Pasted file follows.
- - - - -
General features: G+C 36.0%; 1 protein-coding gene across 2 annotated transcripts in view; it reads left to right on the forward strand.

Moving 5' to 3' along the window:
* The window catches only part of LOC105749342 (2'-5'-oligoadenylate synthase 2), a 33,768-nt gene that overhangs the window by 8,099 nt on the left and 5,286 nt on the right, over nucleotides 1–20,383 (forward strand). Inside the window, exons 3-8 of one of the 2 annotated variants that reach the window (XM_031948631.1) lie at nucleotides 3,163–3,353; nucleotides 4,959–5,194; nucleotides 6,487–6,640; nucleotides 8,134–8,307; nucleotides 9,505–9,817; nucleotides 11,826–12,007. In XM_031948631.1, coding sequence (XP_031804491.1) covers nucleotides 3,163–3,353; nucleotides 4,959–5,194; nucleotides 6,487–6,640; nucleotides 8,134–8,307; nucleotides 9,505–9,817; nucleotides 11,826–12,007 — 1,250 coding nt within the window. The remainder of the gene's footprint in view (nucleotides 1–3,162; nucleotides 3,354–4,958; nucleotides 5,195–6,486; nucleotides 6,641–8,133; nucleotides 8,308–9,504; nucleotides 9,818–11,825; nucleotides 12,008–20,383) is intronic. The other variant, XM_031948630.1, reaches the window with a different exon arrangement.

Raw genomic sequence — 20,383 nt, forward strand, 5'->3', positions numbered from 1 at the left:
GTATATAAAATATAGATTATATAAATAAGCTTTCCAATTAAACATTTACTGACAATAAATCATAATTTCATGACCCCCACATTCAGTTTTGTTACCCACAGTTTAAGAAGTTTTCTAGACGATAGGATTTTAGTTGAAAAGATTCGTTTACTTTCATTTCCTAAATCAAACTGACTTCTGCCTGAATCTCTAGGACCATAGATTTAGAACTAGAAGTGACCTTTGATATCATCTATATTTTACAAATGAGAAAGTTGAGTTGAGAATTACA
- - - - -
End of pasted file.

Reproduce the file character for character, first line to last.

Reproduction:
General features: G+C 36.0%; 1 protein-coding gene across 2 annotated transcripts in view; it reads left to right on the forward strand.

Moving 5' to 3' along the window:
* The window catches only part of LOC105749342 (2'-5'-oligoadenylate synthase 2), a 33,768-nt gene that overhangs the window by 8,099 nt on the left and 5,286 nt on the right, over nucleotides 1–20,383 (forward strand). Inside the window, exons 3-8 of one of the 2 annotated variants that reach the window (XM_031948631.1) lie at nucleotides 3,163–3,353; nucleotides 4,959–5,194; nucleotides 6,487–6,640; nucleotides 8,134–8,307; nucleotides 9,505–9,817; nucleotides 11,826–12,007. In XM_031948631.1, coding sequence (XP_031804491.1) covers nucleotides 3,163–3,353; nucleotides 4,959–5,194; nucleotides 6,487–6,640; nucleotides 8,134–8,307; nucleotides 9,505–9,817; nucleotides 11,826–12,007 — 1,250 coding nt within the window. The remainder of the gene's footprint in view (nucleotides 1–3,162; nucleotides 3,354–4,958; nucleotides 5,195–6,486; nucleotides 6,641–8,133; nucleotides 8,308–9,504; nucleotides 9,818–11,825; nucleotides 12,008–20,383) is intronic. The other variant, XM_031948630.1, reaches the window with a different exon arrangement.

Raw genomic sequence — 20,383 nt, forward strand, 5'->3', positions numbered from 1 at the left:
GTATATAAAATATAGATTATATAAATAAGCTTTCCAATTAAACATTTACTGACAATAAATCATAATTTCATGACCCCCACATTCAGTTTTGTTACCCACAGTTTAAGAAGTTTTCTAGACGATAGGATTTTAGTTGAAAAGATTCGTTTACTTTCATTTCCTAAATCAAACTGACTTCTGCCTGAATCTCTAGGACCATAGATTTAGAACTAGAAGTGACCTTTGATATCATCTATATTTTACAAATGAGAAAGTTGAGTTGAGAATTACA